One of my latest projects has been indexing baptisms at Elkesem estate from 1799-1875. While tedious, this will provide me with a good understanding of who was living at what farm, who was who’s neighbour/landlord, and what families were ”originally” there as opposed to who moved in later. Prior to the 1850′s, laws were in place that made it very difficult for peasants to move from estate to estate. It is a rare occasion or circumstance when they did.
So, to see a baptism for a family name as early as 1834-36 (in Kurzeme) at a certain estate likely means that the original patriarch who was given the name during the naming process ”originated” there. And since surnames did not exist prior to that… you could say the surname “originated” there. From there you can look at the parents of the child being baptised, and what farm they lived on, and hopefully identify the same family pre-surnames but other, earlier baptisms at the same farms by couples with the same first names.
I may use this same method for Lieldzelda estate, to try and piece together my Grinbergs-Akerfelds family since the Embute church books from 1853-1870 are missing, as well as the Lieldzelda revision lists.
What It Is
There is a book titled “These Names Accuse: Nominal List of Latvians deported to Soviet Russia in 1940-1941″. It was published by the Latvian National Foundation (located in Stockholm, Sweden). The list of names is actually a list of people reported to the authorities in Riga as missing, either by their family members, or friends, or other members of the community.
When the Germans occupied Latvia and took control, organizations such as the Latvian Red Cross and the Latvian Statistical board were established, and tried to compile a list of those murdered by the Soviets and count the human losses. They asked the Latvian public to report those known to have been executed, or deported, or just missing. The first compilation was published in 1942, but reports continued to be received, and supplementary lists were added. As time wore on and the fates of some of those arrested became known, the fate of a person was also added in.
How You Can Use It
In addition to first and last names, the approximate birth date, registration/group number, last known address, and in some cases, the fate of the listed person is included.
The group number indicates under which circumstance the person was deported – the number 2 meant deportation occurred on the night of June 14, 1941. Number 3 meant they were arrested, then removed from prison. Number 4 meant the person had been missing since the collapse of the Russian Empire (this was mostly military personnel) who had been forcibly evacuated to Russia.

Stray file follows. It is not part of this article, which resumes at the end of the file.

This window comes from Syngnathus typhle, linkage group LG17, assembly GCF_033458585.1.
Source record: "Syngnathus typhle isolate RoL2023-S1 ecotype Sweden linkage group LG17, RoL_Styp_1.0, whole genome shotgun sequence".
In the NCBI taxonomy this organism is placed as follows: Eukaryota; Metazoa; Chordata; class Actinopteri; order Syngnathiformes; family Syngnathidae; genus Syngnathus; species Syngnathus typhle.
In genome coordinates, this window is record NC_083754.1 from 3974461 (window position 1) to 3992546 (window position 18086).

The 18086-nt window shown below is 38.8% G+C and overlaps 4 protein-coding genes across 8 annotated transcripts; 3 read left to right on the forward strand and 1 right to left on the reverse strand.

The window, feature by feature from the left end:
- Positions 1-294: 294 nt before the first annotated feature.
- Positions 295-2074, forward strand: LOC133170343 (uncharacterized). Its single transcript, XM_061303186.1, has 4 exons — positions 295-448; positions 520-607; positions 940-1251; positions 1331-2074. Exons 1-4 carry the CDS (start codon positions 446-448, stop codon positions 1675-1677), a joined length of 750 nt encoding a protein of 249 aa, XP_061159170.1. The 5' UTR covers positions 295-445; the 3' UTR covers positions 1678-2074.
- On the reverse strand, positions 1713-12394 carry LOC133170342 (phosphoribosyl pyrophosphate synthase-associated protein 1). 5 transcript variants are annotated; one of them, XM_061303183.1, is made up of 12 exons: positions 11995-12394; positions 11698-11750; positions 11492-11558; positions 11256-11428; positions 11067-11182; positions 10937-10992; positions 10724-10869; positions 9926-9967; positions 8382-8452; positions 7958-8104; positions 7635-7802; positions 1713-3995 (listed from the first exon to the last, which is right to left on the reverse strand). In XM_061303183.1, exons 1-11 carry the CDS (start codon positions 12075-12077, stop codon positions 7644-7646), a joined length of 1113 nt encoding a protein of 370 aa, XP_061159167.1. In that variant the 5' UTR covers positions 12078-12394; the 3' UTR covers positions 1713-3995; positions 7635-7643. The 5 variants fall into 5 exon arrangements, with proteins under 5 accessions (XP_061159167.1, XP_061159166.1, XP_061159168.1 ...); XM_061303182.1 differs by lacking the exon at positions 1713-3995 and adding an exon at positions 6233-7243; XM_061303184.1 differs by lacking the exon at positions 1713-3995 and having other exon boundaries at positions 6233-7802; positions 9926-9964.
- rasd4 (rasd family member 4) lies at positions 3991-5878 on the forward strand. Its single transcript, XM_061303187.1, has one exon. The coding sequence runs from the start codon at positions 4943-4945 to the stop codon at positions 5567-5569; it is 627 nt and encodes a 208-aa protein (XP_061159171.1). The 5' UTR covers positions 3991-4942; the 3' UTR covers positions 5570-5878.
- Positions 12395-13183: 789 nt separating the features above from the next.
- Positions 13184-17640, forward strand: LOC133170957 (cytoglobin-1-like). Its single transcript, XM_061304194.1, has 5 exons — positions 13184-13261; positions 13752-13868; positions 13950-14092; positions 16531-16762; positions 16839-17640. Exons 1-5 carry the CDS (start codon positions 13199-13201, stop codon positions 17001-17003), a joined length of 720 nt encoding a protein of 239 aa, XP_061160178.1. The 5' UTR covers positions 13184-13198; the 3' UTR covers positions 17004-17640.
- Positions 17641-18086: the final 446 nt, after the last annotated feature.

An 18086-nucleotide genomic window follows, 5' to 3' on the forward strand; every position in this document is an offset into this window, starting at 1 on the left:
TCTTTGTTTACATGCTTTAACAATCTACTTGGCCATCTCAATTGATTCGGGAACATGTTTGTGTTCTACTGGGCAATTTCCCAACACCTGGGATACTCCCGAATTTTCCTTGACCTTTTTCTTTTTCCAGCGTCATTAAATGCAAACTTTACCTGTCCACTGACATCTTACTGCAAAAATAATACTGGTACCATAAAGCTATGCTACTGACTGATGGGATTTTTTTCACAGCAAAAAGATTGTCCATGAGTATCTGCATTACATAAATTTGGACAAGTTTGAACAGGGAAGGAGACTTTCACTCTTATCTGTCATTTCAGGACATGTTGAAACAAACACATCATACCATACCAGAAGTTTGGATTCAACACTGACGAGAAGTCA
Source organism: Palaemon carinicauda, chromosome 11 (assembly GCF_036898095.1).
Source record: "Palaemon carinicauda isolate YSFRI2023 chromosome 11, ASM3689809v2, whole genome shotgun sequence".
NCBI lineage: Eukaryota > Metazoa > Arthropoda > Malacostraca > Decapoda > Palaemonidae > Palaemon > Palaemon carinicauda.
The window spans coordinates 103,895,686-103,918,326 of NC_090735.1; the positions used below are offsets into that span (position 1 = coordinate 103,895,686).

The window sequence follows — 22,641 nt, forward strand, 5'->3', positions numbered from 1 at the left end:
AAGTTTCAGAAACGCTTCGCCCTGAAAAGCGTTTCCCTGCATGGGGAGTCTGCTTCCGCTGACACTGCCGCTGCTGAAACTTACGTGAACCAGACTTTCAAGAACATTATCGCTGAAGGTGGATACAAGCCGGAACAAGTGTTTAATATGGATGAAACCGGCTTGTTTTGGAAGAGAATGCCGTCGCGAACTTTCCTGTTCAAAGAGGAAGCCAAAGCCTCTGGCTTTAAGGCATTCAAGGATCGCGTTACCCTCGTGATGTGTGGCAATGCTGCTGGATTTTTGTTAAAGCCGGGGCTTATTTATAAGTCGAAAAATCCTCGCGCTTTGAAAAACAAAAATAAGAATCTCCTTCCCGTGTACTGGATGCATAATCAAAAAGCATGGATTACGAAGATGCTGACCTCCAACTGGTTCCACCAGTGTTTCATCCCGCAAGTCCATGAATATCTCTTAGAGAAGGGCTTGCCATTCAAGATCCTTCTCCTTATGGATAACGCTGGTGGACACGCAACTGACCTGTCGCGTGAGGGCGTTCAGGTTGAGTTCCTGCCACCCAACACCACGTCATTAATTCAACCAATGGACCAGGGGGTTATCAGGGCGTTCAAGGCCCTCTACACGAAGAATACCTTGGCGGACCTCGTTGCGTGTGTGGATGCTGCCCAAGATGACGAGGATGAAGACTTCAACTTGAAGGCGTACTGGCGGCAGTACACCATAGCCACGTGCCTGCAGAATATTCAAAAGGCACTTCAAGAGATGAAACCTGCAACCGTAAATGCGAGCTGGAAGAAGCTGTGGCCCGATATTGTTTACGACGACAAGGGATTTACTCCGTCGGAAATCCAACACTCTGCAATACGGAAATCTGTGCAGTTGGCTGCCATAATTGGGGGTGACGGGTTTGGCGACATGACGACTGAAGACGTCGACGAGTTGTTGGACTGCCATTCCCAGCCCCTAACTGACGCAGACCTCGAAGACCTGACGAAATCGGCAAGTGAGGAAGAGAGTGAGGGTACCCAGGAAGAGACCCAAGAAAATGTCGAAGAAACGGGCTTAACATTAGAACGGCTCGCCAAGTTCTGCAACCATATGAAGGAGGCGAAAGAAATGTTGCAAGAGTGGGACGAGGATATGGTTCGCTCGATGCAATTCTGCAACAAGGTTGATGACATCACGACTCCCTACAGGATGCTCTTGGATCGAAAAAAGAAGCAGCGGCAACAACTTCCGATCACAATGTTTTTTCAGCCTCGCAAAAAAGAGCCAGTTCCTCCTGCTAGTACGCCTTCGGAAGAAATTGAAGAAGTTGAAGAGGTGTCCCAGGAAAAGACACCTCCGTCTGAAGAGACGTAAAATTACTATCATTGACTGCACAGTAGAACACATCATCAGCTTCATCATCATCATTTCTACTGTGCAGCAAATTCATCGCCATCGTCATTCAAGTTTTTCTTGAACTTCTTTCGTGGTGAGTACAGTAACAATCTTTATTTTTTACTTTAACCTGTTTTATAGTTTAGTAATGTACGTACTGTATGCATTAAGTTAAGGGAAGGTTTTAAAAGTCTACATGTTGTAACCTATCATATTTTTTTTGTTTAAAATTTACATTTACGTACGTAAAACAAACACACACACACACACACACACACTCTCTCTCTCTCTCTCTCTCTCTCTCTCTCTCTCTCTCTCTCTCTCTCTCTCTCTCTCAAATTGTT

Since many of those listed here perished, you are more likely to find information on extended families of ancestors here. In my own experience I discovered brothers and sisters of direct ancestors, however their stories are important too, providing clues and puzzle pieces. Keep in mind that quite likely their arrest and deportation had a formative impact on the family and friends they left behind.
If you’d like to know more about these events: http://www.latvians.com/en/Reading/TheseNamesAccuse/ThNA-00-OurFamilies.php
The full list of names can be found here: http://www.latvietislatvija.com/These_Names_Accuse/These_Names_Accuse.htm
When you begin searching for information about your ancestors, religion can be a key clue. Many churches kept (and continue to keep) records of anyone baptised there, married there, or interred in their cemetery. Not being of any particular religious denomination myself, some religious terms can be fairly confusing (Christian, Protestant, Presbyterian, Orthodox, what’s the diff??), so I thought I’d take a stab at organizing these concepts, in some very, very basic layman’s terms (not explaining the hows or whys, that’s a huge job).
“Christianity” is sort of an umbrella term for a lot of other smaller groupings of religions that all share core beliefs based on the concepts contained in the Bible – the message of Jesus Christ. Within modern Christianity are three main divisions: “Catholicism”, “Orthodoxy” and “Protestantism”. Once upon a time, there was only one grouping, but as time went on, different people drew different meanings from the Bible, and many different sects developed. The first major split in belief systems is known as the “Great Schism”, which took place in the 11th century, in which Catholicism and Orthodoxy formed as separate identities. Protestantism branched off of Catholicism in the 16th century, this event was called “the Reformation”.
Within these three main divisions are smaller sects. Catholic and Orthodox sects are usually not all that different, and only have to do with nationality (ie “Ukrainian Orthodox”. I have to focus mainly on Protestantism here, since that is the grouping which pertains to my Latvian ancestors. Under the grouping of Protestantism are many different denominations. Sometimes “Protestantism” is used as sort of a catchall term to describe any Christian church that is not either Catholic or Orthodox, and there are many branches that have split off from this one. Under Protestantism, you can find these denominations:
Hopefully this helps a little with anyone else who is as confused about all these different religious denominational terms as I am! There are definitely religions not mentioned here and other subtleties, this is just a very broad and basic outline for genealogical research’s sake!